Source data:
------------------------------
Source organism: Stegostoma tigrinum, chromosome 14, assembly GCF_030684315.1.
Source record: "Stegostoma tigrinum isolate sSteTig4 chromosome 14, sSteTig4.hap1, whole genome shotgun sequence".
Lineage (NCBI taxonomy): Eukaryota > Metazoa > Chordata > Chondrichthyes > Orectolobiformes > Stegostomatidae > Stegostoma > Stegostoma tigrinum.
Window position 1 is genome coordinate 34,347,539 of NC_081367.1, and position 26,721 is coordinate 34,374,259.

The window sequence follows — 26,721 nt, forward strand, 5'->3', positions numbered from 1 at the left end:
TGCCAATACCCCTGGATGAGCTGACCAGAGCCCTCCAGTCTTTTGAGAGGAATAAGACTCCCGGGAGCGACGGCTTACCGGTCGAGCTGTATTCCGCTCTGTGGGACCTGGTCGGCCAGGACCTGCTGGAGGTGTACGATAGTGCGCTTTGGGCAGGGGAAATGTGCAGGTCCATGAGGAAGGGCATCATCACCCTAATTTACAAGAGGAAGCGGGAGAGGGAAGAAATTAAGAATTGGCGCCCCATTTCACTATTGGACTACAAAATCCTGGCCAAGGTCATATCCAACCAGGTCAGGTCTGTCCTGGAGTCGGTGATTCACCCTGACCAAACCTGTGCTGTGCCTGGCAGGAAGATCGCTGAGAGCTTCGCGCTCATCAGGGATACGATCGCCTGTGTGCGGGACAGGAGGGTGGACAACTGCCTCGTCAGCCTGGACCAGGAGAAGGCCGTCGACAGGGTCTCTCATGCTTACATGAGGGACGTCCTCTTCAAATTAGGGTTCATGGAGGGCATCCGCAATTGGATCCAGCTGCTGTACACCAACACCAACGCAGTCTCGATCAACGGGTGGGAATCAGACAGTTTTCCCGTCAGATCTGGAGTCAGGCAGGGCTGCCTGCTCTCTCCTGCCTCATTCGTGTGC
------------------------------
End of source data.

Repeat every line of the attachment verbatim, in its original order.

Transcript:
Source organism: Stegostoma tigrinum, chromosome 14, assembly GCF_030684315.1.
Source record: "Stegostoma tigrinum isolate sSteTig4 chromosome 14, sSteTig4.hap1, whole genome shotgun sequence".
Lineage (NCBI taxonomy): Eukaryota > Metazoa > Chordata > Chondrichthyes > Orectolobiformes > Stegostomatidae > Stegostoma > Stegostoma tigrinum.
Window position 1 is genome coordinate 34,347,539 of NC_081367.1, and position 26,721 is coordinate 34,374,259.

The window sequence follows — 26,721 nt, forward strand, 5'->3', positions numbered from 1 at the left end:
TGCCAATACCCCTGGATGAGCTGACCAGAGCCCTCCAGTCTTTTGAGAGGAATAAGACTCCCGGGAGCGACGGCTTACCGGTCGAGCTGTATTCCGCTCTGTGGGACCTGGTCGGCCAGGACCTGCTGGAGGTGTACGATAGTGCGCTTTGGGCAGGGGAAATGTGCAGGTCCATGAGGAAGGGCATCATCACCCTAATTTACAAGAGGAAGCGGGAGAGGGAAGAAATTAAGAATTGGCGCCCCATTTCACTATTGGACTACAAAATCCTGGCCAAGGTCATATCCAACCAGGTCAGGTCTGTCCTGGAGTCGGTGATTCACCCTGACCAAACCTGTGCTGTGCCTGGCAGGAAGATCGCTGAGAGCTTCGCGCTCATCAGGGATACGATCGCCTGTGTGCGGGACAGGAGGGTGGACAACTGCCTCGTCAGCCTGGACCAGGAGAAGGCCGTCGACAGGGTCTCTCATGCTTACATGAGGGACGTCCTCTTCAAATTAGGGTTCATGGAGGGCATCCGCAATTGGATCCAGCTGCTGTACACCAACACCAACGCAGTCTCGATCAACGGGTGGGAATCAGACAGTTTTCCCGTCAGATCTGGAGTCAGGCAGGGCTGCCTGCTCTCTCCTGCCTCATTCGTGTGC